Sugar is pure energy, with no other nutritional value.
Food product designers use it in conjunction with other ingredients in order to make foods so highly rewarding, that we don’t want to stop eating them even when we’ve had enough.
The main source of added sugars today, are actually drinks, not food. This is a particular problem as sugar sweetned beverages (SSBs) provide extra calories, but do not sate your appetite or provide any nutritional value.
Cutting them out is the easiest way to reduce your energy intake without feeling hungry.
Cut out all fizzy drinks (even diet ones, as artificial sweeteners have their own problems), fruit juice (eat whole fruits instead) and drink tea and coffee without sugar and preferably black. (If you can’t cope without any milk, add less – Latte>Cappuccino>Flat White>Macchiato)
As far as solid food goes, cut out biscuits, sweets, cakes, chocolate bars and other sugary treats Monday to Friday. (If you’re really struggling try a small bar (<25g) of 85% Dark Chocolate, or some fresh fruit and berries with full fat, no added sugar yoghurt to curb your craving). Also, check your food labels, as sugar is hidden in all sorts of things you wouldn't expect – even savoury foods. Check the nutrition info for grams of sugars – 4g = 1 teaspoon, you may get a shock! In particular, be careful of “low fat” products - Often these are some of the unhealthiest items on the shelves as the fats are simply replaced with processed sugar! There is nothing wrong with treating yourself on the weekend, but try and go for home baked goods that are free from fake processed fats and additives, and don't go overboard and eat a week's worth in two days 😉 Good luck with week 1, and don't forget to keep us posted on Twitter and Facebook!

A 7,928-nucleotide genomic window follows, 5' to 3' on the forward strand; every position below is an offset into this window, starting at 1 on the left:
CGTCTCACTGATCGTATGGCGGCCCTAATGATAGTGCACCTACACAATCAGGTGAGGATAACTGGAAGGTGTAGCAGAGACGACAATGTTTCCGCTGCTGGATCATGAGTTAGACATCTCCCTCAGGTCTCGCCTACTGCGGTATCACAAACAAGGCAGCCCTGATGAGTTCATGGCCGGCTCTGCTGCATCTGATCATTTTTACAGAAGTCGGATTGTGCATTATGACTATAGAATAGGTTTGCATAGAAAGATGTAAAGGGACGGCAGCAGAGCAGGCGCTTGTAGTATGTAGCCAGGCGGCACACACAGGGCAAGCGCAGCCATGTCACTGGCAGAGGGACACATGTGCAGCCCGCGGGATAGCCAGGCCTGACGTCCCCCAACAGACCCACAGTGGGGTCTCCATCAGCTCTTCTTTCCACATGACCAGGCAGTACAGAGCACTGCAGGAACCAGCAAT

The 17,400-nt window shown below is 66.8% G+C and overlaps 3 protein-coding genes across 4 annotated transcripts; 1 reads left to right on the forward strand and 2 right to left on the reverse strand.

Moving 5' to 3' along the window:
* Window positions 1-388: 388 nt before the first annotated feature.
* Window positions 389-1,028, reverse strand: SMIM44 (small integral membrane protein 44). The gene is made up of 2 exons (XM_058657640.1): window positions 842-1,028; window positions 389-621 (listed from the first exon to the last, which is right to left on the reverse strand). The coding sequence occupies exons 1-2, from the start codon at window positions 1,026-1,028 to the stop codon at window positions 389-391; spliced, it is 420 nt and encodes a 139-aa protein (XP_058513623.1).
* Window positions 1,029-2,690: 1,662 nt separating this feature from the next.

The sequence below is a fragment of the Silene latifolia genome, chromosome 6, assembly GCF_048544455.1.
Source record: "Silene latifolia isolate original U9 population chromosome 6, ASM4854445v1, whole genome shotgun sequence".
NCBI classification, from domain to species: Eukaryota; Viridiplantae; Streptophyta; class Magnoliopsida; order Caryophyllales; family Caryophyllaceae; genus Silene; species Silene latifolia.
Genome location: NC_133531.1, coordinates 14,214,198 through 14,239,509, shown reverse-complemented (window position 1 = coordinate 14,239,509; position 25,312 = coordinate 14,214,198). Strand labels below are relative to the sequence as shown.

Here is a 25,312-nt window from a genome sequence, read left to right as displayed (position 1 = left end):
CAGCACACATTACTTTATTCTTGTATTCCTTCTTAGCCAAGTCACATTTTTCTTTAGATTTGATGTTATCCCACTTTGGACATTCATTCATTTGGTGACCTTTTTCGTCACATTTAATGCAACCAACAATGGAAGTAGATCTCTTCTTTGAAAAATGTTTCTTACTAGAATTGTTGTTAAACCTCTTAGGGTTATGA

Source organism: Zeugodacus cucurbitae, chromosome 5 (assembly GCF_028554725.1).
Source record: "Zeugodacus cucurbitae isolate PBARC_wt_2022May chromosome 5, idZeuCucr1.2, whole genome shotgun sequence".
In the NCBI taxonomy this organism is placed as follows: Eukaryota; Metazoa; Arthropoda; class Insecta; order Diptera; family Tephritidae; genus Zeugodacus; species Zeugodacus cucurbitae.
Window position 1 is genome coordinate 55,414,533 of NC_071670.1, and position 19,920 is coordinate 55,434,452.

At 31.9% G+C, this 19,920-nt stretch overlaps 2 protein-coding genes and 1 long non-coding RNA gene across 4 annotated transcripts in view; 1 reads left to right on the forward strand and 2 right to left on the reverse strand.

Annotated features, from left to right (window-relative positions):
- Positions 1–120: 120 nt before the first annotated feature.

If you’d like to learn more about the science behind the problems of exess sugar, checkout this website: www.sugarscience.org
1) Harvard School of Health: Sugary Drinks and Obesity Fact Sheet